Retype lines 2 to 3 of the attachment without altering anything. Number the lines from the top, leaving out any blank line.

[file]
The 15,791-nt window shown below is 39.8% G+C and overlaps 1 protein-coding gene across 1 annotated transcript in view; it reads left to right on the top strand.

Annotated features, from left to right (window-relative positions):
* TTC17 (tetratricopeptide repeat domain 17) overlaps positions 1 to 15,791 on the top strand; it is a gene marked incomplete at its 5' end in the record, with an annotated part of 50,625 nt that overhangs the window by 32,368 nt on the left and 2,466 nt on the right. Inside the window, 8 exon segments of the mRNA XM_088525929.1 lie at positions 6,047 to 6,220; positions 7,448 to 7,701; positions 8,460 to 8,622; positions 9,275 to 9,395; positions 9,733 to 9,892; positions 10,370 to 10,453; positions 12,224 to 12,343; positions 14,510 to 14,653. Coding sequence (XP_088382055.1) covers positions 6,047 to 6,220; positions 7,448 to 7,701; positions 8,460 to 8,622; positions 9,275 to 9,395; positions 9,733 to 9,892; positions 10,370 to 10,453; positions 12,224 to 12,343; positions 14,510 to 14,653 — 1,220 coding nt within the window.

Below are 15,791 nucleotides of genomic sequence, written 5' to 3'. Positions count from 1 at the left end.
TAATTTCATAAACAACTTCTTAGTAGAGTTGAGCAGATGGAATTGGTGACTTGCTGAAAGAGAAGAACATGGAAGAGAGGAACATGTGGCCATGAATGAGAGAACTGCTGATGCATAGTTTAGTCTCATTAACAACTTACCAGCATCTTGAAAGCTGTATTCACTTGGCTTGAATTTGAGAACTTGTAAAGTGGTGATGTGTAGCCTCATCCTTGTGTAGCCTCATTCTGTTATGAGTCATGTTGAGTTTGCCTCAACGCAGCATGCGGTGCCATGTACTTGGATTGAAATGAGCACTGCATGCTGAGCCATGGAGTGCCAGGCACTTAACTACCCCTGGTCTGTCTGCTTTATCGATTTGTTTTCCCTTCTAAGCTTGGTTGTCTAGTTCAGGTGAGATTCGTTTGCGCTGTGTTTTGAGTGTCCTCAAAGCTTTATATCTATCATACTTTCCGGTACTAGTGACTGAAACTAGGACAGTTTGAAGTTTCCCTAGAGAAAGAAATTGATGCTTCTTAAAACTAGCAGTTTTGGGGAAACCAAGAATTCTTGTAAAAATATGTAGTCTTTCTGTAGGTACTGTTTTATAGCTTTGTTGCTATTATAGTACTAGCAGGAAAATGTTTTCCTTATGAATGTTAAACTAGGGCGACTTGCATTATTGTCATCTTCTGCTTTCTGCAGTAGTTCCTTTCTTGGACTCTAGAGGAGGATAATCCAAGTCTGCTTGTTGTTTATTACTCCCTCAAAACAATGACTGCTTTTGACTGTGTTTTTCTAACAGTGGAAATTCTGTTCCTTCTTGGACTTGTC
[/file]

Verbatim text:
Annotated features, from left to right (window-relative positions):
* TTC17 (tetratricopeptide repeat domain 17) overlaps positions 1 to 15,791 on the top strand; it is a gene marked incomplete at its 5' end in the record, with an annotated part of 50,625 nt that overhangs the window by 32,368 nt on the left and 2,466 nt on the right. Inside the window, 8 exon segments of the mRNA XM_088525929.1 lie at positions 6,047 to 6,220; positions 7,448 to 7,701; positions 8,460 to 8,622; positions 9,275 to 9,395; positions 9,733 to 9,892; positions 10,370 to 10,453; positions 12,224 to 12,343; positions 14,510 to 14,653. Coding sequence (XP_088382055.1) covers positions 6,047 to 6,220; positions 7,448 to 7,701; positions 8,460 to 8,622; positions 9,275 to 9,395; positions 9,733 to 9,892; positions 10,370 to 10,453; positions 12,224 to 12,343; positions 14,510 to 14,653 — 1,220 coding nt within the window.